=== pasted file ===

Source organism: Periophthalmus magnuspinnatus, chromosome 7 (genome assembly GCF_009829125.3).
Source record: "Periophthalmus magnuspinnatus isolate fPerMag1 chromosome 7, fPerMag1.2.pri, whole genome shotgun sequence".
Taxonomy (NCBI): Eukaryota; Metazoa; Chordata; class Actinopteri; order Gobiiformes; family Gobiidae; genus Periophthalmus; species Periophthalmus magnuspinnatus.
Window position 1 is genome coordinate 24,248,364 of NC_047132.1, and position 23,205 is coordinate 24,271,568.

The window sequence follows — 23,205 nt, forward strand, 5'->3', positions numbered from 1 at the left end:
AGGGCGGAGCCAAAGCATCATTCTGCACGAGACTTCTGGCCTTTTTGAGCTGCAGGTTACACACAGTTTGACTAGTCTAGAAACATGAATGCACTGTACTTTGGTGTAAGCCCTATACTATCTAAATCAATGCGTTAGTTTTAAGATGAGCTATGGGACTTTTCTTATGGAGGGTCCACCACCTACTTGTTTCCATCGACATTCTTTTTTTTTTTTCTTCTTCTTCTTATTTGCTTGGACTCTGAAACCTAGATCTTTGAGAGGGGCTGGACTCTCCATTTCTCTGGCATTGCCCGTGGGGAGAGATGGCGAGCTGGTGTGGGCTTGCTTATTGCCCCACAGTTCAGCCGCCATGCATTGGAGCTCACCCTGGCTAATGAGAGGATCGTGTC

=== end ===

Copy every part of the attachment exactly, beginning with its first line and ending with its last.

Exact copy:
Source organism: Periophthalmus magnuspinnatus, chromosome 7 (genome assembly GCF_009829125.3).
Source record: "Periophthalmus magnuspinnatus isolate fPerMag1 chromosome 7, fPerMag1.2.pri, whole genome shotgun sequence".
Taxonomy (NCBI): Eukaryota; Metazoa; Chordata; class Actinopteri; order Gobiiformes; family Gobiidae; genus Periophthalmus; species Periophthalmus magnuspinnatus.
Window position 1 is genome coordinate 24,248,364 of NC_047132.1, and position 23,205 is coordinate 24,271,568.

The window sequence follows — 23,205 nt, forward strand, 5'->3', positions numbered from 1 at the left end:
AGGGCGGAGCCAAAGCATCATTCTGCACGAGACTTCTGGCCTTTTTGAGCTGCAGGTTACACACAGTTTGACTAGTCTAGAAACATGAATGCACTGTACTTTGGTGTAAGCCCTATACTATCTAAATCAATGCGTTAGTTTTAAGATGAGCTATGGGACTTTTCTTATGGAGGGTCCACCACCTACTTGTTTCCATCGACATTCTTTTTTTTTTTTCTTCTTCTTCTTATTTGCTTGGACTCTGAAACCTAGATCTTTGAGAGGGGCTGGACTCTCCATTTCTCTGGCATTGCCCGTGGGGAGAGATGGCGAGCTGGTGTGGGCTTGCTTATTGCCCCACAGTTCAGCCGCCATGCATTGGAGCTCACCCTGGCTAATGAGAGGATCGTGTC